So, that’s it for the brochure.
At this point, I’m pretty sure “rural retreats” is just a euphemism for the area in general.
Personally, when I visit Weirton, I like to drink and play video games with my family, grab some tasty Mexican food from Chico Fiesta, go bowling, and leave Weirton. Robinson Township has a nice Cinemark movie theater and Pittsburgh has a lot to do – there’s the art & natural history museums, the incline, science center, children’s museum, Kennywood, conservatory, aviary, zoo, several theaters, and Carson Street, among other things. This is really where you should go.
One of the things that amuses me is that, in Weirton, a cafe is not a cafe. Video Lottery gambling is legal, but it isn’t legal for the signage to specifically say that’s what’s inside, so everything is a “Cafe & More.” This means gambling, so tons of places have “more” inside in the form of video lottery machines. Want a coffee shop? We’ve got one, but there’s also “more.” How about a pub? Sure, they exist, but they also have “more.” There’s a lot of variety in the cafes, some of them let you hang out in them and have a beer or a coffee without gambling, but some won’t. I used to love to go into the inappropriately named Fun Cafe for the cheapest meal in town, but Hollywood Hollywood wouldn’t let my brother and I stay for a beer. It really varies.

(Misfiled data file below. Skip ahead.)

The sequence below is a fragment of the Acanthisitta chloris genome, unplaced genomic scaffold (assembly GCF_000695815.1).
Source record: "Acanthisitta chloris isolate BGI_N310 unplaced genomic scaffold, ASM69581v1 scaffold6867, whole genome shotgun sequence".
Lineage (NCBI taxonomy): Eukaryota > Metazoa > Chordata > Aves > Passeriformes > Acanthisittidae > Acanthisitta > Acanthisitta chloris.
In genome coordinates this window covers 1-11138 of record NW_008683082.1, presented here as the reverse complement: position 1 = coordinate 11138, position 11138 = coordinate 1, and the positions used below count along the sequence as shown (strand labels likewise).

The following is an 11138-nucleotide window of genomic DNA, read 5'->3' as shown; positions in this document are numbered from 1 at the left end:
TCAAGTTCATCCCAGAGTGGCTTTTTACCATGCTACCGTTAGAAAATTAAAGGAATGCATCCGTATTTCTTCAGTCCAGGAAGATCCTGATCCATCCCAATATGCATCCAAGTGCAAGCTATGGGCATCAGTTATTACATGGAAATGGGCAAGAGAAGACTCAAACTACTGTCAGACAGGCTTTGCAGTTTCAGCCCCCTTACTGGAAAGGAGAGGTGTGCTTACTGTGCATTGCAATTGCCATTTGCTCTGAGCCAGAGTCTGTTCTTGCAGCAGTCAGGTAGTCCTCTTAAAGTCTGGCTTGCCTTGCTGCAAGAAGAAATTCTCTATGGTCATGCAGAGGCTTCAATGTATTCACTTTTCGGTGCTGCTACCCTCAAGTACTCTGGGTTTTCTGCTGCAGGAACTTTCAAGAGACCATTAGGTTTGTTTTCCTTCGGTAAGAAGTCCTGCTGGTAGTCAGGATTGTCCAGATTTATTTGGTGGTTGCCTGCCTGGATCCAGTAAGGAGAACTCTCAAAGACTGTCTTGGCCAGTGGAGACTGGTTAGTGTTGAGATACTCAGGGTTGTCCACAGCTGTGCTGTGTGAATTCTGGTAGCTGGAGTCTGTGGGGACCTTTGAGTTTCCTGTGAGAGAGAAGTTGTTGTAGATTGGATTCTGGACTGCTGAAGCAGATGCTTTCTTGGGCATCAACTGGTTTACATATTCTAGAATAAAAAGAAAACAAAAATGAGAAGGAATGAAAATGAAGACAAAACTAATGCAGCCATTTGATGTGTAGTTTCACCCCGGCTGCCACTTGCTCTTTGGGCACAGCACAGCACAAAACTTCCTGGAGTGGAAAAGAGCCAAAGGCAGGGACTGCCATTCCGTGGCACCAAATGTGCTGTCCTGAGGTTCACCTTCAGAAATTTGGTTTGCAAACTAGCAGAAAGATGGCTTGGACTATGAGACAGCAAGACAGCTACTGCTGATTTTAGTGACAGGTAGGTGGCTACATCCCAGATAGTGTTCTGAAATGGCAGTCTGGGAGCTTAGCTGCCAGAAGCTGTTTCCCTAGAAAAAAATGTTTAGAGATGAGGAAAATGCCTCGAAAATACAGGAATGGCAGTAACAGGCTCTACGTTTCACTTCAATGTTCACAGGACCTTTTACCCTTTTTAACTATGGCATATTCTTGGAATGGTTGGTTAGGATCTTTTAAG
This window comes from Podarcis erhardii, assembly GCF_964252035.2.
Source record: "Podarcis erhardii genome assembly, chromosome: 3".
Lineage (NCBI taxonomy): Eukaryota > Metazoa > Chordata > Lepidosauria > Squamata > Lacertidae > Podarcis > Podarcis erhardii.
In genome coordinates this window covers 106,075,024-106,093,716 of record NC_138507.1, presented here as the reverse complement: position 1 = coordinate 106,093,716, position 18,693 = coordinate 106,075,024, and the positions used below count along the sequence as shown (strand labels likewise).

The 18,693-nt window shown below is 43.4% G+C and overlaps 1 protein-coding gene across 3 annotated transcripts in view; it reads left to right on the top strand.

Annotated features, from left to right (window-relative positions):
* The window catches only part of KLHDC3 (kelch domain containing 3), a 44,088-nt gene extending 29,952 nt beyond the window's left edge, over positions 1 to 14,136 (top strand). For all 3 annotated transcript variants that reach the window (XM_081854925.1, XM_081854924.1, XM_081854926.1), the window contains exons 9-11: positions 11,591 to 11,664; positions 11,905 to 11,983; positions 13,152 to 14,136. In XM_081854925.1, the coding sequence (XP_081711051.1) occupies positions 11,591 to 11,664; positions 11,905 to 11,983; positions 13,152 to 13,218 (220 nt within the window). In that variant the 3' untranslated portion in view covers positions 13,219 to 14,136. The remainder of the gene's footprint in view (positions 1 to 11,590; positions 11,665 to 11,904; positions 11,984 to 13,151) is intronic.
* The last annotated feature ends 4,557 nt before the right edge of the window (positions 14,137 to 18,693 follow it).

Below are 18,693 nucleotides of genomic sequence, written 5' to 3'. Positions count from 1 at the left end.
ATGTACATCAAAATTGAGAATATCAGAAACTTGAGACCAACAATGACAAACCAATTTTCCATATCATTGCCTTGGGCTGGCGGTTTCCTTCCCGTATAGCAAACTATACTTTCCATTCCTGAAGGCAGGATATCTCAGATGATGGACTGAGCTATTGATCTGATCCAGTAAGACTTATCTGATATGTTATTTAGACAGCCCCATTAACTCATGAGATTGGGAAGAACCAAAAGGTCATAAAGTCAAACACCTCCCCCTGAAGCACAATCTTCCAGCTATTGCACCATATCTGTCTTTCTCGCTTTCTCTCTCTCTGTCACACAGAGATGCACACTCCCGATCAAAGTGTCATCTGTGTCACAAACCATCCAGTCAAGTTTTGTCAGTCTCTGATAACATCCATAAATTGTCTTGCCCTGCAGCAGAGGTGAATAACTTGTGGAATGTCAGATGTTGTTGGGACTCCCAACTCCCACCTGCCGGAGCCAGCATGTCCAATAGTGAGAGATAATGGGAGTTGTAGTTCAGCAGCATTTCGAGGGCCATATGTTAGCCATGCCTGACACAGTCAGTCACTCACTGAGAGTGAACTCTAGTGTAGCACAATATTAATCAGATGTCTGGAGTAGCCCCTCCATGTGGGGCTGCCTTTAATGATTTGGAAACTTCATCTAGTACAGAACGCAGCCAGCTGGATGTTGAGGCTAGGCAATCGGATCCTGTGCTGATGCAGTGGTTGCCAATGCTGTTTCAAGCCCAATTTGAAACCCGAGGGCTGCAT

One Christmas my husband, one of my brothers and I all did a cafe tour where we went to to a bunch of them and tried to order a beer and hangout. The results were mixed, but it was fun, given the available options.
I really should credit this little town for my persistent ventures into the escapist fantasies of literature, film, and video games, because everything there was more interesting than everything at home. Maybe that’s for the best and maybe it’s not, but I’m sure it’s not uncommon among people who grow up in places with limited resources.
So, that’s what Weirton has to offer. Take it or leave it. Maybe check out a “cafe” or the still functional and present swimming pool or bowl somewhere you haven’t before. However, if you decide to go to Pittsburgh instead, I can’t say I blame you.